Ness changes sewer proposal
Duluth Mayor Don Ness brought forward a revised sewer ordinance Thursday that cuts the Clean Water surcharge in half, but requires homeowners to pay the entire cost for repairing or replacing private sewer lines while increasing the number of hom...
Duluth Mayor Don Ness brought forward a revised sewer ordinance Thursday that cuts the Clean Water surcharge in half, but requires homeowners to pay the entire cost for repairing or replacing private sewer lines while increasing the number of homeowners who could potentially be affected by that cost.
The City Council voted down Ness' original plan to eliminate sanitary sewer overflows to comply with the demands of the Environmental Protection Agency.
One of the councilors who voted against it was Greg Gilbert, who wanted to see Ness' proposed $9.70-a-month surcharge reduced for those who had less usage of sewer lines and increased for those who use it more.
However, Ness' new proposal, introduced by Gilbert, sees the surcharge cut to a uniform $5.57 a month.
But that means homeowners required to get their sewer lines fixed will have to pay more. Under Ness' original proposal, the city would have paid $2,000 and any amount over $8,000 for individual private sewer line fixes, money paid for by the Clean Water surcharge that under Ness' new proposal would go toward the construction of storm-water storage basins.
Under Ness' proposal, the city still will target at least 175 homes a year to have their lines repaired to satisfy the EPA, but it also will require any homeowner to repair malfunctioning sewer lines at what's been an average cost of $7,500.
The city has said that most homes with clay pipes -- those built before the mid-1970s -- probably need those pipes to be repaired or replaced.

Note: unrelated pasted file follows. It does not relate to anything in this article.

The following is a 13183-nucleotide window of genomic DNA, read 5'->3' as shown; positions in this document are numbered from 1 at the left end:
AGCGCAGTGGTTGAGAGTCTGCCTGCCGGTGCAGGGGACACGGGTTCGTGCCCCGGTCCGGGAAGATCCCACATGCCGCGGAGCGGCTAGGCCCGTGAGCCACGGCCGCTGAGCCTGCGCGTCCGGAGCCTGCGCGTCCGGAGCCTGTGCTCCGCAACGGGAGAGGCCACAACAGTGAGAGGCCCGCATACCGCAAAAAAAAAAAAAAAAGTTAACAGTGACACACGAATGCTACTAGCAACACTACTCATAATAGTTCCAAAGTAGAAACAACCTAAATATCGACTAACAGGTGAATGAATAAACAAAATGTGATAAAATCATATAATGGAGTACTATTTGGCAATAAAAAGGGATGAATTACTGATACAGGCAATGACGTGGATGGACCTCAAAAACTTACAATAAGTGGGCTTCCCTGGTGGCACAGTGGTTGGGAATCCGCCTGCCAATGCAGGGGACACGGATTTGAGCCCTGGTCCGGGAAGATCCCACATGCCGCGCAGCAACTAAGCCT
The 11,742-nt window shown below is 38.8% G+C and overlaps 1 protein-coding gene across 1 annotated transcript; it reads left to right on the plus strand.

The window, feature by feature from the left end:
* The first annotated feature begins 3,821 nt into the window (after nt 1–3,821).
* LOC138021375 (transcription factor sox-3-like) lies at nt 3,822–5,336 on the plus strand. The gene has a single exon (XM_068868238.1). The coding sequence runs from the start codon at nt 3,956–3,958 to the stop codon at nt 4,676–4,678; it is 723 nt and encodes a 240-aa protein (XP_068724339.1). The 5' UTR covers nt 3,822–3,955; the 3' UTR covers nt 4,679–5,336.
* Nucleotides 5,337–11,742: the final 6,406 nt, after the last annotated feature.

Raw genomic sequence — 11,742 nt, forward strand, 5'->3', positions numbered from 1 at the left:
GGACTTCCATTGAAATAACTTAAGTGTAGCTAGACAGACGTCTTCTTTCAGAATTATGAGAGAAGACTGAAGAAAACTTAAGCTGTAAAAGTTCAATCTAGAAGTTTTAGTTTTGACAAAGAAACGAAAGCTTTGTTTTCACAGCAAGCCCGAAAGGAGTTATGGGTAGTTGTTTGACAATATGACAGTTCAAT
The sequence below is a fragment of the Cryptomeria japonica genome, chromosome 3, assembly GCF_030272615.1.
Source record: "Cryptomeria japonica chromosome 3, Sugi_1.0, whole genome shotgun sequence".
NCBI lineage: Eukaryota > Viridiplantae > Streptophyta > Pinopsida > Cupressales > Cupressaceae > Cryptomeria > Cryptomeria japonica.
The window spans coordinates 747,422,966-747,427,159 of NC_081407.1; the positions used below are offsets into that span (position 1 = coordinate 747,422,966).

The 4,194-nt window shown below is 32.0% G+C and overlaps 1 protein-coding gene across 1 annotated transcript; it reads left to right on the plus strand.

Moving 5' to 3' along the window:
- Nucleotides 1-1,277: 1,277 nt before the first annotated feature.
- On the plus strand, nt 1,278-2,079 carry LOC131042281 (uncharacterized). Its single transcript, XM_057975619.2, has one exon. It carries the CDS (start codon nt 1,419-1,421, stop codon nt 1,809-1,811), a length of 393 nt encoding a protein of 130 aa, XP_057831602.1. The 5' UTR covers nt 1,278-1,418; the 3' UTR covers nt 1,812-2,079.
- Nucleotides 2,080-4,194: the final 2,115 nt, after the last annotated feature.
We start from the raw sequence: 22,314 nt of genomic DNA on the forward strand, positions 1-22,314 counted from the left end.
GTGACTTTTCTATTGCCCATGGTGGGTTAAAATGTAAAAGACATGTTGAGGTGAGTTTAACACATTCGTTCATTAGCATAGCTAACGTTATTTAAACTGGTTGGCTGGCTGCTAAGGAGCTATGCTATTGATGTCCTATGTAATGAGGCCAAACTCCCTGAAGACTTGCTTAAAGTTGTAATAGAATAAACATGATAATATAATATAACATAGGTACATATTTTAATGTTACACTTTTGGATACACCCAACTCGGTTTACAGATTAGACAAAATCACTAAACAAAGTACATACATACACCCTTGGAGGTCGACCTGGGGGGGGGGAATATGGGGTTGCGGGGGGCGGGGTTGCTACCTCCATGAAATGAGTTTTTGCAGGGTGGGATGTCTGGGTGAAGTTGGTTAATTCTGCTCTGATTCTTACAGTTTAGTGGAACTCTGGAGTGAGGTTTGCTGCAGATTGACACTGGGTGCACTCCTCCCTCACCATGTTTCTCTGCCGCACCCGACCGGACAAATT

Ness said the city is looking at ways to provide loans of up to $5,000 to low- to moderate-income homeowners to pay for the sewer fixes that would be forgiven after 10 years, but specifics of that program have not been developed.
Homeowners who don't qualify for the forgivable loans could pay for the fixes out of pocket, or through a loan given by a private lender. Homeowners no longer would have the option of financing the work through city assessment.
The new sewer proposal also would see the surcharge extended from 15 to 20 years, though Ness said federal and state money should reduce that duration.
A proposed point-of-sale part of the ordinance also remains intact, requiring property being sold to be inspected for sump pump installation, footing drain disconnection and house trap removal, and if needed, mandating those repairs within 90 days under threat of a $250-a-month surcharge.
Ness told the council that the new proposal was a result of "the concerns many of you brought forward."
Ness needs five city councilors to vote for the ordinance to pass and probably will get them after reaching the apparent compromise with Gilbert.
While councilors can vote on the ordinance on Monday, councilor Jim Stauber said he would look to table it until the next council meeting on June 19, citing the need for more information and public input, something Ness said he would be agreeable to.
Ness said the EPA is demanding the city show a way to pay for fixes for its sewer problem or face severe sanctions and fines.
Stauber was critical of the new proposal, saying it would cost homeowners thousands of dollars in repairs that the city isn't yet certain will work.
"We're still in the stages of researching whether or not this has any real value," he said. "We're just going to drive around and say, hey, you need to spend $8,000 to fix your [sewers]."